Internal Framework for Accounts Payable Controls
How to Establish an Internal Controls Framework for Accounts Payable
Accounts Payable has a critical role in the internal controls of a business as the custodian of funds leaving the finance organization. Much like trying to get water back into a leaky pipe, once payments are sent to suppliers, any opportunity for retrieving funds becoming increasingly complex, if not impossible. Yet data entry errors and payment fraud do happen. An internal accounts payable controls framework and AP automation – including approval workflows, signatory rights, and payment processes – provides the basis for minimizing risk and error in AP controls and ensuring financial compliance before payment.
Determining Roles and Responsibilities
From the CFO to Controller to AP staff, there are considerations for each to ensure a strong internal accounts payable control framework. Senior staff set the tone for the organization as well as ensure a Segregation of Duties (SoD). SoD enables points between entities to “check each other’s work,” as it were. That way, no one individual becomes the source for releasing funds. It also double-checks for potential errors. The most effective way to establish SoD is to enable approval workflows such that any supplier-based transactions are verified by multiple entities. Automating such approvals streamlines the effort – not to mention maintains a digital audit trail should further investigation be required.
Exercising a Well-Defined Supplier Onboarding Program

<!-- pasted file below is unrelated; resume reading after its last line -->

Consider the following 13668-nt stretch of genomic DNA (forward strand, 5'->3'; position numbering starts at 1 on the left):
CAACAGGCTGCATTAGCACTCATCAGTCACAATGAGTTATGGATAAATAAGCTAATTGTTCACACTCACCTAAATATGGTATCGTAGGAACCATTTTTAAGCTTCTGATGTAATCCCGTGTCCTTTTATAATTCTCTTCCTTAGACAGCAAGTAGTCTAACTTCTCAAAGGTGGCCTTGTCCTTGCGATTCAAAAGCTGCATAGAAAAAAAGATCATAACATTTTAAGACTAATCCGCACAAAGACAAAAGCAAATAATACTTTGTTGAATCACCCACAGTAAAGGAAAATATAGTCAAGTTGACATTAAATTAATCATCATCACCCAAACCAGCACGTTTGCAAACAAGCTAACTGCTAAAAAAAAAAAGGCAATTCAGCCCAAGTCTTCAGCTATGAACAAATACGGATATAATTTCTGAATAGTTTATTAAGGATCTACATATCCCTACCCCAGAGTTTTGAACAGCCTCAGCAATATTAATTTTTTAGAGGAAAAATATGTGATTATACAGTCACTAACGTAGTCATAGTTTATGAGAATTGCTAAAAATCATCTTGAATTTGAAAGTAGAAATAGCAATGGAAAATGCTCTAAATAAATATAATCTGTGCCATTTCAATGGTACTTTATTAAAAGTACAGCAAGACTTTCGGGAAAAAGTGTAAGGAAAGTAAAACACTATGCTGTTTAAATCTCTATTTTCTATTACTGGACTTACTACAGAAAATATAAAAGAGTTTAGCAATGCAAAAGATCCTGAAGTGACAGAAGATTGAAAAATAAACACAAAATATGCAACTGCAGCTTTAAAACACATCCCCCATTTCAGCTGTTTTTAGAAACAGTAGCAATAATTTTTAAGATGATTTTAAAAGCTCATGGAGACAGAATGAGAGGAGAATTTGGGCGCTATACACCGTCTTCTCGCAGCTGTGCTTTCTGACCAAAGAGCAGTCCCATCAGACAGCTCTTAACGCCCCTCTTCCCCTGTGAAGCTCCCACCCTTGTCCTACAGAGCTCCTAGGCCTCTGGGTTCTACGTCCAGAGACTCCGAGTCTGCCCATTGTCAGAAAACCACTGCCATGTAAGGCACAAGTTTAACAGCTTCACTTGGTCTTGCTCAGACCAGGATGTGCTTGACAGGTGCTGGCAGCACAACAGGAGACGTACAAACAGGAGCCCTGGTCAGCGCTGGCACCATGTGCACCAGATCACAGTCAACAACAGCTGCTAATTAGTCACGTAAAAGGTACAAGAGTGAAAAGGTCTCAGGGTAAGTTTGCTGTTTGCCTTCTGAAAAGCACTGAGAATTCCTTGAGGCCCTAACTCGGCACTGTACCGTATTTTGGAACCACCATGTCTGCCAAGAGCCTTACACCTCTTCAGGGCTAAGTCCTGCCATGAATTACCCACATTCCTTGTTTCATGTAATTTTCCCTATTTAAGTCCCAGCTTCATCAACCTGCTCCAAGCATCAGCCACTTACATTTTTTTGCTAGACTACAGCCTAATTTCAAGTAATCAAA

Knowing who your suppliers are goes a long way to ensuring they are not bad apple entities. Particularly when working with cross-border suppliers where access is more limiting, making them jump through a few extra hoops to demonstrate their authenticity may not be a bad thing. This may be requiring and validating business addresses and asking the supplier to submit banking details for electronic payments during the supplier onboarding process. One benefit to the US government’s Foreign Account Tax Compliance Act (FATCA) is that additional identity information can be requested such as where the supplier is doing business and their tax IDs. While it may seem a formality, it can actual be very useful in determining who the payee is.
Leveraging Known Blacklists
And of course, verifying any supplier against the OFAC SDN database (as well as other global databases) to ensure the payee hasn’t been blacklisted for illegal activities minimizes the moneylaundering risk exposure for the company. In addition, it may be worthwhile to consider an internal database as well depending on the amount of supplier churn. That includes listing any suppliers who may have been problematic in the past. With frequent turnover of AP staff, visual checks may not always be enough to sustain controls over funds to bad actors. Checking both the SDN database as well as internal risk lists for each payment – and not only at onboarding – should close an often overlooked loophole.
Proactive Steps for Detecting Fraud
The most basic internal control reporting involves an adequate and detailed payment reconciliation process. Knowing the state of funds and transactions are critical to monitoring activities. All of this should be reported back to the general ledger or ERP system as soon as possible. If an organization waits until month-end close to reconcile, that’s a 30-day head-start for anyone attempting to defraud the organization.
This whitepaper from IOFM and the APP2P network includes a full list of internal control processes to support the accounts payable record to Report (R2R) effort. It also provides a deeper set of guidelines for establishing internal controls and compliance.